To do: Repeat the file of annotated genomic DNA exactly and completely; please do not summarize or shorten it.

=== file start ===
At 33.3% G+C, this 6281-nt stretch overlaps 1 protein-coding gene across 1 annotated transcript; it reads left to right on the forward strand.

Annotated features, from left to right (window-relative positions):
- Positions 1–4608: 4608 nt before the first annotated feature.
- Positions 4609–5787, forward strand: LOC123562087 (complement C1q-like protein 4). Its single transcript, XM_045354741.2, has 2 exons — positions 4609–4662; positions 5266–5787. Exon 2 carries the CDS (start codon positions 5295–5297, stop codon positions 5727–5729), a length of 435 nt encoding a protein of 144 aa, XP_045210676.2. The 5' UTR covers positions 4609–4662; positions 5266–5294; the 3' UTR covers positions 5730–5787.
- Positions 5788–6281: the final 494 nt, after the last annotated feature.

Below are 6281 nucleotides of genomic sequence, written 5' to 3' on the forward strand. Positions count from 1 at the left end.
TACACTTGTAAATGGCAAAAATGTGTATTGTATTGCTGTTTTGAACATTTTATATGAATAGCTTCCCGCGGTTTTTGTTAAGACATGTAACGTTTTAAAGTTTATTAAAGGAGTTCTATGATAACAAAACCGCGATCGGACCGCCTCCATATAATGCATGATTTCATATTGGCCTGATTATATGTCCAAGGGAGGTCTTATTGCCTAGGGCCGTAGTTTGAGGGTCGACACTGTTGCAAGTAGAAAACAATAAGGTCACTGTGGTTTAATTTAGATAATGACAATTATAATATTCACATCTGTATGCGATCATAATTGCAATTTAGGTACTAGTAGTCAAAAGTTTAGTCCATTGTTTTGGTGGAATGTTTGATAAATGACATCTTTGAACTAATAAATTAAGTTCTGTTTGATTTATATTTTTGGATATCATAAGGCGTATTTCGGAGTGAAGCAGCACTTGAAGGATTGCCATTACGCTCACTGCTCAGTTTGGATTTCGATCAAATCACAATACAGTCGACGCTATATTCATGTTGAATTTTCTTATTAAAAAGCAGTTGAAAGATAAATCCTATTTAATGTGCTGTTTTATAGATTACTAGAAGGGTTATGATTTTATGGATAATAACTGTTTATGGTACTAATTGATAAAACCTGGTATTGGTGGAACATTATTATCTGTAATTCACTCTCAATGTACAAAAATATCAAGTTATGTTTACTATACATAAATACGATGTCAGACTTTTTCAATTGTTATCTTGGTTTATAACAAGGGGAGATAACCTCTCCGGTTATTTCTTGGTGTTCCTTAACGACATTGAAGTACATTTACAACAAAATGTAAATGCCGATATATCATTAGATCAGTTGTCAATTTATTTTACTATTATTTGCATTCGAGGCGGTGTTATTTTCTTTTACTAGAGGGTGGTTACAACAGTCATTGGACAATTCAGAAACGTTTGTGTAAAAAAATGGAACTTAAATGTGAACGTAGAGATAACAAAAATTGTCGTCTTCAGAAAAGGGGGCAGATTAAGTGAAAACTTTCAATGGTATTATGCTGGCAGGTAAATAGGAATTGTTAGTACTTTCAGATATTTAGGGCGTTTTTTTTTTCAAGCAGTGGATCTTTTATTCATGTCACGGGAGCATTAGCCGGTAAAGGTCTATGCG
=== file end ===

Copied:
At 33.3% G+C, this 6281-nt stretch overlaps 1 protein-coding gene across 1 annotated transcript; it reads left to right on the forward strand.

Annotated features, from left to right (window-relative positions):
- Positions 1–4608: 4608 nt before the first annotated feature.
- Positions 4609–5787, forward strand: LOC123562087 (complement C1q-like protein 4). Its single transcript, XM_045354741.2, has 2 exons — positions 4609–4662; positions 5266–5787. Exon 2 carries the CDS (start codon positions 5295–5297, stop codon positions 5727–5729), a length of 435 nt encoding a protein of 144 aa, XP_045210676.2. The 5' UTR covers positions 4609–4662; positions 5266–5294; the 3' UTR covers positions 5730–5787.
- Positions 5788–6281: the final 494 nt, after the last annotated feature.

Below are 6281 nucleotides of genomic sequence, written 5' to 3' on the forward strand. Positions count from 1 at the left end.
TACACTTGTAAATGGCAAAAATGTGTATTGTATTGCTGTTTTGAACATTTTATATGAATAGCTTCCCGCGGTTTTTGTTAAGACATGTAACGTTTTAAAGTTTATTAAAGGAGTTCTATGATAACAAAACCGCGATCGGACCGCCTCCATATAATGCATGATTTCATATTGGCCTGATTATATGTCCAAGGGAGGTCTTATTGCCTAGGGCCGTAGTTTGAGGGTCGACACTGTTGCAAGTAGAAAACAATAAGGTCACTGTGGTTTAATTTAGATAATGACAATTATAATATTCACATCTGTATGCGATCATAATTGCAATTTAGGTACTAGTAGTCAAAAGTTTAGTCCATTGTTTTGGTGGAATGTTTGATAAATGACATCTTTGAACTAATAAATTAAGTTCTGTTTGATTTATATTTTTGGATATCATAAGGCGTATTTCGGAGTGAAGCAGCACTTGAAGGATTGCCATTACGCTCACTGCTCAGTTTGGATTTCGATCAAATCACAATACAGTCGACGCTATATTCATGTTGAATTTTCTTATTAAAAAGCAGTTGAAAGATAAATCCTATTTAATGTGCTGTTTTATAGATTACTAGAAGGGTTATGATTTTATGGATAATAACTGTTTATGGTACTAATTGATAAAACCTGGTATTGGTGGAACATTATTATCTGTAATTCACTCTCAATGTACAAAAATATCAAGTTATGTTTACTATACATAAATACGATGTCAGACTTTTTCAATTGTTATCTTGGTTTATAACAAGGGGAGATAACCTCTCCGGTTATTTCTTGGTGTTCCTTAACGACATTGAAGTACATTTACAACAAAATGTAAATGCCGATATATCATTAGATCAGTTGTCAATTTATTTTACTATTATTTGCATTCGAGGCGGTGTTATTTTCTTTTACTAGAGGGTGGTTACAACAGTCATTGGACAATTCAGAAACGTTTGTGTAAAAAAATGGAACTTAAATGTGAACGTAGAGATAACAAAAATTGTCGTCTTCAGAAAAGGGGGCAGATTAAGTGAAAACTTTCAATGGTATTATGCTGGCAGGTAAATAGGAATTGTTAGTACTTTCAGATATTTAGGGCGTTTTTTTTTTCAAGCAGTGGATCTTTTATTCATGTCACGGGAGCATTAGCCGGTAAAGGTCTATGCG